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Big Freedia

Big Freedia is a New Orleans-based performer and international ambassador for bounce music.

Big Freedia

Wikimedia Commons

Big Freedia performing at the New Orleans Jazz & Heritage Festival, 2014. kowarski, photographer.

Born in 1978 Big Freedia (she, he, they) began performing as a rapper in New Orleans in the late 1990s and released her first album, Queen Diva (Money Rules Entertainment) in 2003. In the years immediately following Hurricane Katrina, Freedia became an international ambassador for bounce music, the danceable and distinctly New Orleanian rap subgenre that took shape in the early 1990s, but found little commercial traction outside the southeast. In the 2010s and 2020s, Big Freedia was featured on recordings and videos from musical superstars including Drake, Lizzo, Kesha, RuPaul, and Beyoncé. Freedia was also the subject of the GLAAD Media Award–winning reality TV show Big Freedia: Queen of Bounce (retitled Big Freedia Bounces Back), which ran for six seasons beginning in 2013, and of the 2020 anti-gun violence documentary Freedia’s Got a Gun.

Born Freddie Ross Jr. on January 28, 1978, in Charity Hospital, Big Freedia was raised in the Third Ward of Uptown New Orleans. She attended Carter G. Woodson Middle School and Walter L. Cohen High School, where she was a member of the cheerleading squad. She was also active in Pressing Onward Baptist Church. Big Freedia found a love of the stage through the church choir—first as a member and later as assistant choir director—but was also a big fan of the emergent local sound of bounce. In the late 1990s she began performing alongside Kenyon “Katey Red” Carter, the first openly gay New Orleans rapper to begin releasing music on a local label (1999’s Melpomene Block Party and the following year’s Y2Katey: Millennium Sissy on Take Fo’ Records). Big Freedia began attending the University of Louisiana at Lafayette’s nursing program but dropped out in her first year to focus actively on music, playing multiple club gigs and private parties weekly alongside rappers like Sissy Nobby, Vockah Redu, Katey Red, and Chev Off The Ave. That loose cohort, either openly gay or challenging norms of gender presentation in their shows, would eventually come to be known as “sissy bounce” artists—although in public comments, the performers themselves have expressed either ambivalence or dislike at being separated into a subgenre based on sexuality.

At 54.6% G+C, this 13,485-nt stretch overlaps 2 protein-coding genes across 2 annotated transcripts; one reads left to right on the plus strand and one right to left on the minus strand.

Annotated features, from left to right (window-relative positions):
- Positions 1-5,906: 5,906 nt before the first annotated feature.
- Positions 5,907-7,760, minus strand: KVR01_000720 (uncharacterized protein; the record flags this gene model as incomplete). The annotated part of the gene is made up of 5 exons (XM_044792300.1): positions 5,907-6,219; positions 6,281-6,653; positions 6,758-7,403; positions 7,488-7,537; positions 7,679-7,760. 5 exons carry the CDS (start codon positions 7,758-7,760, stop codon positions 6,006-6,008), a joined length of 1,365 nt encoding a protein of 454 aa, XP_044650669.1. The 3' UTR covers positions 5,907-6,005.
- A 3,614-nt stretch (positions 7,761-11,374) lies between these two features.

After Hurricane Katrina Big Freedia’s quick return to a busy live performance schedule in a city hungry for distraction, coupled with increased national interest in New Orleans music in the wake of the floods, raised her profile dramatically. For years Freedia had had success performing for a mostly Black, local audience in New Orleans. In the late aughts, creative collaborations and tours with the funk band Galactic and local DJ Rusty Lazer introduced her to new fans in the punk, electronic, and indie music scene around the country, playing large-scale festivals, appearing on late-night TV, and garnering coverage in publications from Pitchfork to the New York Times. In 2015, along with publicist and co-author Nicole Balin, Big Freedia published the autobiography God Save the Queen Diva! with Gallery Books, an imprint of Simon and Schuster. Freedia’s dynamic, high-energy, participatory live shows are also known for popularizing the lower-body dance move known as twerking to a crossover audience outside of the Black, southern communities that originated it. In 2014 she twice set a Guinness World Record for the most simultaneous twerkers, leading crowds in New York City and in New Orleans in mass rump-shaking.

Freedia has collaborated with and been sampled by a laundry list of pop, R&B, and hip-hop stars, most notably Beyoncé, who in 2016 sampled Big Freedia’s voice on the single “Formation,” the music video for which was shot in New Orleans. Beyoncé used another audio clip of Big Freedia to open dates on her Formation World Tour the same year; Freedia’s song “Explode” is also prominently sampled on “Break My Soul,” the lead single from Beyoncé’s 2022 album Renaissance. In 2018 Big Freedia appeared on the official Congo Square poster for the New Orleans Jazz and Heritage Festival.